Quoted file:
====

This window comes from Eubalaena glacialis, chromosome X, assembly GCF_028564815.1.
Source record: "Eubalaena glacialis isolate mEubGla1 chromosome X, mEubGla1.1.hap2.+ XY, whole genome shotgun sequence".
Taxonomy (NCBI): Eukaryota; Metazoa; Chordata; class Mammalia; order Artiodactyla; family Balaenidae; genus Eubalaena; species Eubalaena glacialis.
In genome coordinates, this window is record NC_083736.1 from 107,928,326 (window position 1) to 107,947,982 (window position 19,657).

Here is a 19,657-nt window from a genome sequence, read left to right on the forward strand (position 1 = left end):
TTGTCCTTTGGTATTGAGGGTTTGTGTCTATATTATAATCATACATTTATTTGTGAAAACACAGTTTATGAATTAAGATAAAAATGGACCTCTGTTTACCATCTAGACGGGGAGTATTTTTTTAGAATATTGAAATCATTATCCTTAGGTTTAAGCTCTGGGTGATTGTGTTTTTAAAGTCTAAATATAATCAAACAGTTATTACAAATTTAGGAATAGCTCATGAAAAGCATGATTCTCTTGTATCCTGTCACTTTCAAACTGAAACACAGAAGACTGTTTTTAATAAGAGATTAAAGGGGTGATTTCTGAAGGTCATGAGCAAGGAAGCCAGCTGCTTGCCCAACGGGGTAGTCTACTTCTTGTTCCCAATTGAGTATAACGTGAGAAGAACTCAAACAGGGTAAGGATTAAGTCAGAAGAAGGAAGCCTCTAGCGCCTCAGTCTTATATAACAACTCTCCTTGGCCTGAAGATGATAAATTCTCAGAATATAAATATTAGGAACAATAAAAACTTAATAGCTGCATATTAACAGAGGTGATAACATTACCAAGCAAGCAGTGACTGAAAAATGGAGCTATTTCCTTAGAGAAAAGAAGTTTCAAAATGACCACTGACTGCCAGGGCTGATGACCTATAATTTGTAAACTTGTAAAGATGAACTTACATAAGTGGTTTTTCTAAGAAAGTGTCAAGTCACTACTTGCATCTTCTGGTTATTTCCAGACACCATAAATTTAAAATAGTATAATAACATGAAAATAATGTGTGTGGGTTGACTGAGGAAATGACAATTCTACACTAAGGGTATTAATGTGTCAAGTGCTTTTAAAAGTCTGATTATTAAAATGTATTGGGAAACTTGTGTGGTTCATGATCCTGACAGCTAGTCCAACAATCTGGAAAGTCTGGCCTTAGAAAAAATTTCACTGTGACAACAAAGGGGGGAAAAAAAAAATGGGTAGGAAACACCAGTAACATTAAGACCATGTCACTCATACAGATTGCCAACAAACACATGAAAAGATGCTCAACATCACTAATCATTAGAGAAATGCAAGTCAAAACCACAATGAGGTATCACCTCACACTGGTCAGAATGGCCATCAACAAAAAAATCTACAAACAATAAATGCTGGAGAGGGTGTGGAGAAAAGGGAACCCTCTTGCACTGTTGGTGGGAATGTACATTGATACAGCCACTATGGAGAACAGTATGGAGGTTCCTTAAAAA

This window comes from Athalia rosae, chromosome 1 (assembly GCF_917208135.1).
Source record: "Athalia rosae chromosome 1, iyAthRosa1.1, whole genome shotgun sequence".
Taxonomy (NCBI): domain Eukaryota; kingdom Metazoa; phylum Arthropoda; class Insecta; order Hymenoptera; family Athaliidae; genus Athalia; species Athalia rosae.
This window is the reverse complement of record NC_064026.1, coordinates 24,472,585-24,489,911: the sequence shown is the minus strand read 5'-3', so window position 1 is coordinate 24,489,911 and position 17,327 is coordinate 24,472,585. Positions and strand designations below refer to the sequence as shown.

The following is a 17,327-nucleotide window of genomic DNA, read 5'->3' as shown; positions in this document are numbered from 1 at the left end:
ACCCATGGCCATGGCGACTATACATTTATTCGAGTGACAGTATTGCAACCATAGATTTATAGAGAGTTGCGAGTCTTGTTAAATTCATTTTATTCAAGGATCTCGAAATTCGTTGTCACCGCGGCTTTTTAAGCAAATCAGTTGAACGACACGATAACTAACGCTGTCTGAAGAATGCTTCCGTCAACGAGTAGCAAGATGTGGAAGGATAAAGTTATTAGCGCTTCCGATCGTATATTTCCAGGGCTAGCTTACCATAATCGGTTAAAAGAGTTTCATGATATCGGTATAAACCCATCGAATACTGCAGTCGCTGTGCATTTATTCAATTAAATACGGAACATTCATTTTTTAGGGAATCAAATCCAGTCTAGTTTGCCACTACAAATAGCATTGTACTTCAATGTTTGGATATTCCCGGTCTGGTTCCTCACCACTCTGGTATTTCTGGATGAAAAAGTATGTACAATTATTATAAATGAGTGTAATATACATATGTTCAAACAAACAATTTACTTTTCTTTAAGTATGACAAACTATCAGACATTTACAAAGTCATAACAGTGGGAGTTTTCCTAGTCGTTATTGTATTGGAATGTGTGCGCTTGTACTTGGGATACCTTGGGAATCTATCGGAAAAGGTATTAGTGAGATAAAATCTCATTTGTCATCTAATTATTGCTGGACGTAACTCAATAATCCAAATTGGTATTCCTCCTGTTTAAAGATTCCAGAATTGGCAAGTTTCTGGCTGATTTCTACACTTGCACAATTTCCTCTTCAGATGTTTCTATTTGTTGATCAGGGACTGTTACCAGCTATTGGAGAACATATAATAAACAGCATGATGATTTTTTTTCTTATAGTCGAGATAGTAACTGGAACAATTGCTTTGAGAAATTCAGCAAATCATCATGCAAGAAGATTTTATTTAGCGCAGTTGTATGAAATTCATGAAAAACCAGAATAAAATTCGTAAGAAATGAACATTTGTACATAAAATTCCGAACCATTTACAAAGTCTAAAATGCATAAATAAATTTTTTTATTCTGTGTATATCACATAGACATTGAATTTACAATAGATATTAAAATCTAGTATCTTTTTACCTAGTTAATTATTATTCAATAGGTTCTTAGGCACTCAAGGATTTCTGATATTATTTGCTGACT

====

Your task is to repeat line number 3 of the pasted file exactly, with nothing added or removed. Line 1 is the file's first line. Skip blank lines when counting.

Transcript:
Taxonomy (NCBI): Eukaryota; Metazoa; Chordata; class Mammalia; order Artiodactyla; family Balaenidae; genus Eubalaena; species Eubalaena glacialis.